Q I have read a few of your replies to people who have been in relationships that they would like to leave. I suppose my question is, how do you know it is time to leave?
I have a situation that is quite similar to one you answered a few weeks back. I am married with small children and I get on okay with my husband. We were never love’s young dream, but we used to have a great laugh and a good sex life. Now, we bicker all the time as we are both so stressed and stretched by busy jobs and young kids. We never have sex, and haven’t since the youngest was born three years ago. I don’t fancy him at all, in fact I sometimes think I hate him. How much of this could just be down to having small kids? Am I betraying myself by staying?
A The Collins Dictionary defines ‘betrayal’ as ‘if you betray someone who loves or trusts you, your actions hurt and disappoint them’. The first thought to sit with is, do you feel you are betraying yourself from not having experienced what you feel would be ‘love’s young dream?’ Write out what that would be like for you. This is important to do – to gauge the baseline from where your expectations, hopes, dreams and desires come from.
Come at this from a place of compassion. Come at this, as you would a friend. The opposite end of the spectrum of betrayal is to trust. Trust and listen to your inner thoughts, be aware of how they make you feel. What emotions are coming up for you? Can you identify them specifically? How do these emotions present themselves? Do you feel it in your body? If your husband says something or doesn’t, do you feel it as a sinking feeling, a pain in your heart or a trigger to anger?
Give yourself some time to question and think about this and write your answers out. Validate on paper what you have been thinking in your head. Then, breathe in for four, hold for four and exhale for four. It can be quite the reveal to see your thoughts in black and white.
Place your hand on your heart and stomach and allow yourself to feel and connect to the feelings you have identified.
Acknowledge any pain, hurt, disappointment, emptiness, loneliness or anger.
Validate how it has made you feel. Breathe into the feelings and soften and comfort any pain that comes up for you. Softening hard pain can dissolve the internal conflict of hearing and feeling it in its most raw form. For a meditation of the exercise ‘soften soothe allow’ you can listen to it on https://self-compassion.org/guided-self-compassion-meditations-mp3-2/
Did you ever have conversations with your husband about your hopes and dreams for you both before you got married? Have you had any conversations like this in the last three years? Do you know why or how things changed from your last child’s birth? Can you identify what you may hate about him and why? Are anger and resentment present and if so, when did these feelings arrive and why? Did anything change how you felt about your husband after the last birth? Did you feel supported within the relationship?
Timelines can be helpful in pin-pointing when things began to change.
Even if you were disappointed in your marriage before or with the relationship you have been in, you seem to have been more connected together before the last three years, with the friendship and intimacy going well. Can you identify any specific times or situations where you this changed. When and what caused the hurt and disappointment?
In answer to your question ‘how do you know when it is time to leave?’, I feel this is where you may feel betrayed by you. I cannot answer that for you, I softly ask you to trust yourself and to begin exploring what has been going on for you in the last few years and then to take the following steps:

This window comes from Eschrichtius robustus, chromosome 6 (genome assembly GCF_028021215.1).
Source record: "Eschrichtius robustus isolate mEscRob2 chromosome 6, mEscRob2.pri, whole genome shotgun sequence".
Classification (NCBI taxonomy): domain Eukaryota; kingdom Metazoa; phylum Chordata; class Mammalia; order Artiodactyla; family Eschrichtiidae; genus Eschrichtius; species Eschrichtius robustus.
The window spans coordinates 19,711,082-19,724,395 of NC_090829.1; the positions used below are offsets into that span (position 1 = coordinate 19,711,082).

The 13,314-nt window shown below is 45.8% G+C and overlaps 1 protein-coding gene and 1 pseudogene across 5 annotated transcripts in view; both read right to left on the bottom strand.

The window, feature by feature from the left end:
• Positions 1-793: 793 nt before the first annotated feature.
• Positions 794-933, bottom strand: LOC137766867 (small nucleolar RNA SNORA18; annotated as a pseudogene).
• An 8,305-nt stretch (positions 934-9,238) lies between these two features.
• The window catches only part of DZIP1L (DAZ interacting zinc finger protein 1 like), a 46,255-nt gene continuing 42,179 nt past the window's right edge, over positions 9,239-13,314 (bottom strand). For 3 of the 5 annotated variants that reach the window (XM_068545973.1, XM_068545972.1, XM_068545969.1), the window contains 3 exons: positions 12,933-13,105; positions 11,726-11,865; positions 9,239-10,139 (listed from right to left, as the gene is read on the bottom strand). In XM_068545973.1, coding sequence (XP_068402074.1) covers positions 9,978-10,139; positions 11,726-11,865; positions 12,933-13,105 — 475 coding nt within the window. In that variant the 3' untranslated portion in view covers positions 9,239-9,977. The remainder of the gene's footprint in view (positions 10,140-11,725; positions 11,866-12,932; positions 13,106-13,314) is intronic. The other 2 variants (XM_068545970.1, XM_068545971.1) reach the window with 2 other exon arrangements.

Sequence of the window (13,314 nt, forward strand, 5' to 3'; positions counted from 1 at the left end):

Dr Tracey Hunter put up an excellent post saying: Healthy intimate relationships involve growth and challenge from which you can choose from either of these two challenging paths, A or B. The framework of which may be a useful guide for you at this difficult time:
Challenging Path A or B – Dr Tracey Hunter
Challenging Path A: Choosing the short-term discomfort and temporary unsettling feeling caused by a confrontation about something really important that needs to be cleared out.
Challenging Path B: Choosing long-term dissatisfaction accumulating in resentment about not getting your needs met because the first time your raised your complaint you were dismissed so stopped raising it and remained silent.
She notes that “there is a point of no return” in relationships and I wholly agree. Authentic intimacy is demanding and asks us to engage in, and stay with, painful and difficult conversations and necessary confrontations.
Marriage expert John Gottman separates couples into the ‘masters’ and ‘disasters’ of relationships. Which seems harsh and polarising. The ‘masters’, he says, turn towards each other and the ‘disasters’ turn away. How do you ‘turn towards’? It is really seeing and engaging with your partner, it is noticing and picking up on their small bids for attention which in turn, are bids for affection.
Turning away is the small, impervious disregard or lack of attention in the small, everyday things that leads to feelings of disconnection, hurt, disappointment, resentment and a lack of intimacy at every level.
The question is, which challenging path do you take? Only you know that answer. Trust yourself and then take it to the next level – speaking with your husband, or individual or couples counselling or mediation are the potential paths available.
The fire of intimacy can’t be lit with burnt feelings of anger and resentment. The next step for you is to identify whether the emotional damage is irrevocable, and ask what would it take to rekindle the spark between you both.
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